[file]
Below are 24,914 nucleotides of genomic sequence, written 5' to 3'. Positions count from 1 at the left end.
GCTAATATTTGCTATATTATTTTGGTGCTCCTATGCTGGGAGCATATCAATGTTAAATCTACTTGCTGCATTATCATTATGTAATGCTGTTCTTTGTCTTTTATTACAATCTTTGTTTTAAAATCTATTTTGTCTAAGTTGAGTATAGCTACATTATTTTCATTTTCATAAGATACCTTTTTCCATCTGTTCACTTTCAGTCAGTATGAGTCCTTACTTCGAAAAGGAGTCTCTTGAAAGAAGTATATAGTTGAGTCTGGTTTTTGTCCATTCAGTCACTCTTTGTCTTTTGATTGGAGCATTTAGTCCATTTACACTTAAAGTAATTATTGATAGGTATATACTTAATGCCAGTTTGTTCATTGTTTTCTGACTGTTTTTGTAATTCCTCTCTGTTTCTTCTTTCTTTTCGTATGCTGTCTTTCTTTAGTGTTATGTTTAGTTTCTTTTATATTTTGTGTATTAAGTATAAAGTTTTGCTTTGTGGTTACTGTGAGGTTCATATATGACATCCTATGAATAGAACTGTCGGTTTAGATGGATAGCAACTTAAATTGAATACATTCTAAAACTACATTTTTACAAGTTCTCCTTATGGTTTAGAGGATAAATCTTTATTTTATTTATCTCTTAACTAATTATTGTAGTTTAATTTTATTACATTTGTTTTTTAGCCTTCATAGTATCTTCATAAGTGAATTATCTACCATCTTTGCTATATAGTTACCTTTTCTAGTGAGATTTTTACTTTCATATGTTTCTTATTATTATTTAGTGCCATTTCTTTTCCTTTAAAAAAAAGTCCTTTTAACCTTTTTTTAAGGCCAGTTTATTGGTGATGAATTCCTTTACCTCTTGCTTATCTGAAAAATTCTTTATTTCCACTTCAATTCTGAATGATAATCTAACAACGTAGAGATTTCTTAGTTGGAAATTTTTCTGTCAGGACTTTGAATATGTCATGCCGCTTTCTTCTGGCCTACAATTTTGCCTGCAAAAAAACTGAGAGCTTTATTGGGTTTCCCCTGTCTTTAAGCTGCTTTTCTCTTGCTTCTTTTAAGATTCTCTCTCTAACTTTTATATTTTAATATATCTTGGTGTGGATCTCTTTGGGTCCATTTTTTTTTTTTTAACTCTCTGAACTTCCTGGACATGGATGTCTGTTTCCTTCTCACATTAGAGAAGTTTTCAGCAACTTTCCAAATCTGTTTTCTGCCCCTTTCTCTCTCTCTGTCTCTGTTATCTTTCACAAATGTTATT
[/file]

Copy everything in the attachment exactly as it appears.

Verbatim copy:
Below are 24,914 nucleotides of genomic sequence, written 5' to 3'. Positions count from 1 at the left end.
GCTAATATTTGCTATATTATTTTGGTGCTCCTATGCTGGGAGCATATCAATGTTAAATCTACTTGCTGCATTATCATTATGTAATGCTGTTCTTTGTCTTTTATTACAATCTTTGTTTTAAAATCTATTTTGTCTAAGTTGAGTATAGCTACATTATTTTCATTTTCATAAGATACCTTTTTCCATCTGTTCACTTTCAGTCAGTATGAGTCCTTACTTCGAAAAGGAGTCTCTTGAAAGAAGTATATAGTTGAGTCTGGTTTTTGTCCATTCAGTCACTCTTTGTCTTTTGATTGGAGCATTTAGTCCATTTACACTTAAAGTAATTATTGATAGGTATATACTTAATGCCAGTTTGTTCATTGTTTTCTGACTGTTTTTGTAATTCCTCTCTGTTTCTTCTTTCTTTTCGTATGCTGTCTTTCTTTAGTGTTATGTTTAGTTTCTTTTATATTTTGTGTATTAAGTATAAAGTTTTGCTTTGTGGTTACTGTGAGGTTCATATATGACATCCTATGAATAGAACTGTCGGTTTAGATGGATAGCAACTTAAATTGAATACATTCTAAAACTACATTTTTACAAGTTCTCCTTATGGTTTAGAGGATAAATCTTTATTTTATTTATCTCTTAACTAATTATTGTAGTTTAATTTTATTACATTTGTTTTTTAGCCTTCATAGTATCTTCATAAGTGAATTATCTACCATCTTTGCTATATAGTTACCTTTTCTAGTGAGATTTTTACTTTCATATGTTTCTTATTATTATTTAGTGCCATTTCTTTTCCTTTAAAAAAAAGTCCTTTTAACCTTTTTTTAAGGCCAGTTTATTGGTGATGAATTCCTTTACCTCTTGCTTATCTGAAAAATTCTTTATTTCCACTTCAATTCTGAATGATAATCTAACAACGTAGAGATTTCTTAGTTGGAAATTTTTCTGTCAGGACTTTGAATATGTCATGCCGCTTTCTTCTGGCCTACAATTTTGCCTGCAAAAAAACTGAGAGCTTTATTGGGTTTCCCCTGTCTTTAAGCTGCTTTTCTCTTGCTTCTTTTAAGATTCTCTCTCTAACTTTTATATTTTAATATATCTTGGTGTGGATCTCTTTGGGTCCATTTTTTTTTTTTTAACTCTCTGAACTTCCTGGACATGGATGTCTGTTTCCTTCTCACATTAGAGAAGTTTTCAGCAACTTTCCAAATCTGTTTTCTGCCCCTTTCTCTCTCTCTGTCTCTGTTATCTTTCACAAATGTTATT